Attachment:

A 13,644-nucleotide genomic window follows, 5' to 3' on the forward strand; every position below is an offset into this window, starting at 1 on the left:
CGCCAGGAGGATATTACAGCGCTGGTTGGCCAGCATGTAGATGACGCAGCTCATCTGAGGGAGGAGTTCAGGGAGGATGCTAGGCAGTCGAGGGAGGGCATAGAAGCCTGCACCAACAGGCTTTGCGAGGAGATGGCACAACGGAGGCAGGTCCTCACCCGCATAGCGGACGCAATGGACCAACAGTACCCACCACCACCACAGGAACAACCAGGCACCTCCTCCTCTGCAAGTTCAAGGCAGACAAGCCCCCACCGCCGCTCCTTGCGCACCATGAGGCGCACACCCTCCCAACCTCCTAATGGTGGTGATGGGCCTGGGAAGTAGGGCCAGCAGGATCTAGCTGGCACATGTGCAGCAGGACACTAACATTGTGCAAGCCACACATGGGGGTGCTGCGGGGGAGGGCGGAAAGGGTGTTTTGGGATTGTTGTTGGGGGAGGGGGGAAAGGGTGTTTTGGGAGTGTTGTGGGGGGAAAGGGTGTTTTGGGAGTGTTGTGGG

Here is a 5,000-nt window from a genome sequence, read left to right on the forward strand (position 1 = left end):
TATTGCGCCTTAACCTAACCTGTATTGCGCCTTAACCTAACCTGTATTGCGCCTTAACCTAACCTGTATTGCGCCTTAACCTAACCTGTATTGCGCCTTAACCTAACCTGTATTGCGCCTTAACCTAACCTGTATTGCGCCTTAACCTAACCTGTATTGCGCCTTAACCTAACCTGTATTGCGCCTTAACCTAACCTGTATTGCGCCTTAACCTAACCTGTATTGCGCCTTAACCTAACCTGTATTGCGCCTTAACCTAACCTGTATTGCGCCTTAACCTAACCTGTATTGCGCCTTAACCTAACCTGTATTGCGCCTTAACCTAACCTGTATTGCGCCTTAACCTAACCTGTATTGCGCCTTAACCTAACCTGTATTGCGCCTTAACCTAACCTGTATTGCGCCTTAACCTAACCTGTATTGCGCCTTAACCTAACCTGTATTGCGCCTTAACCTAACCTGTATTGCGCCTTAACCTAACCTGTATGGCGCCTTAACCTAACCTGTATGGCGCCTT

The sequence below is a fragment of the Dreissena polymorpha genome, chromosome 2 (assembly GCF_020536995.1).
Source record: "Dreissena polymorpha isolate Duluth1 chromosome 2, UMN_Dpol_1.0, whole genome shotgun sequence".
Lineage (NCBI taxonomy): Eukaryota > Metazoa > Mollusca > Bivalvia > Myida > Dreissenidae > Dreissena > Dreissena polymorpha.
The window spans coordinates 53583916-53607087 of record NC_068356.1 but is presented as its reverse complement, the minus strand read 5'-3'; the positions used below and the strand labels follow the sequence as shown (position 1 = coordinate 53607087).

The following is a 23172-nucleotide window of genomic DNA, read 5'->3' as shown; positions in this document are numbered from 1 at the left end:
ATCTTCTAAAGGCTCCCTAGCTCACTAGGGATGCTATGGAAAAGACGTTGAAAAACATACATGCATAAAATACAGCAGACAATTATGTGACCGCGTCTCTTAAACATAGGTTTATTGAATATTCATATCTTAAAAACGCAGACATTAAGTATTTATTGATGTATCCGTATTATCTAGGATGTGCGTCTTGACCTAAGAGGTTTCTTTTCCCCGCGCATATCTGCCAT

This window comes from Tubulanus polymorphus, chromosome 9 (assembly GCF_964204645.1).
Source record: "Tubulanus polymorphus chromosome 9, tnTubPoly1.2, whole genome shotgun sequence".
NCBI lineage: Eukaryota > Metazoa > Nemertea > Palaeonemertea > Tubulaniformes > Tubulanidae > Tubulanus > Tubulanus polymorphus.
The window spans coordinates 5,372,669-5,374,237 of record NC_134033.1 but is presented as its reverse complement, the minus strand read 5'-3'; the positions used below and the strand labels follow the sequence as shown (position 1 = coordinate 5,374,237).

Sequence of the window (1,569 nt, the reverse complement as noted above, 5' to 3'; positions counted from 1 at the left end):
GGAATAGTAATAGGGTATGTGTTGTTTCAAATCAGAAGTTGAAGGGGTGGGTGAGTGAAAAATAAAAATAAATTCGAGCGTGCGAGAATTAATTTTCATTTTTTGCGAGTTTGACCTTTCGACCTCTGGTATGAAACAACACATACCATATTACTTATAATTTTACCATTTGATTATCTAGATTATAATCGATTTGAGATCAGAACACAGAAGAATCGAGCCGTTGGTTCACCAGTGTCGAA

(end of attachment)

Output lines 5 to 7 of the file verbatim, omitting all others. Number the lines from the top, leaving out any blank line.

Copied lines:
The sequence below is a fragment of the Dreissena polymorpha genome, chromosome 2 (assembly GCF_020536995.1).
Source record: "Dreissena polymorpha isolate Duluth1 chromosome 2, UMN_Dpol_1.0, whole genome shotgun sequence".
Lineage (NCBI taxonomy): Eukaryota > Metazoa > Mollusca > Bivalvia > Myida > Dreissenidae > Dreissena > Dreissena polymorpha.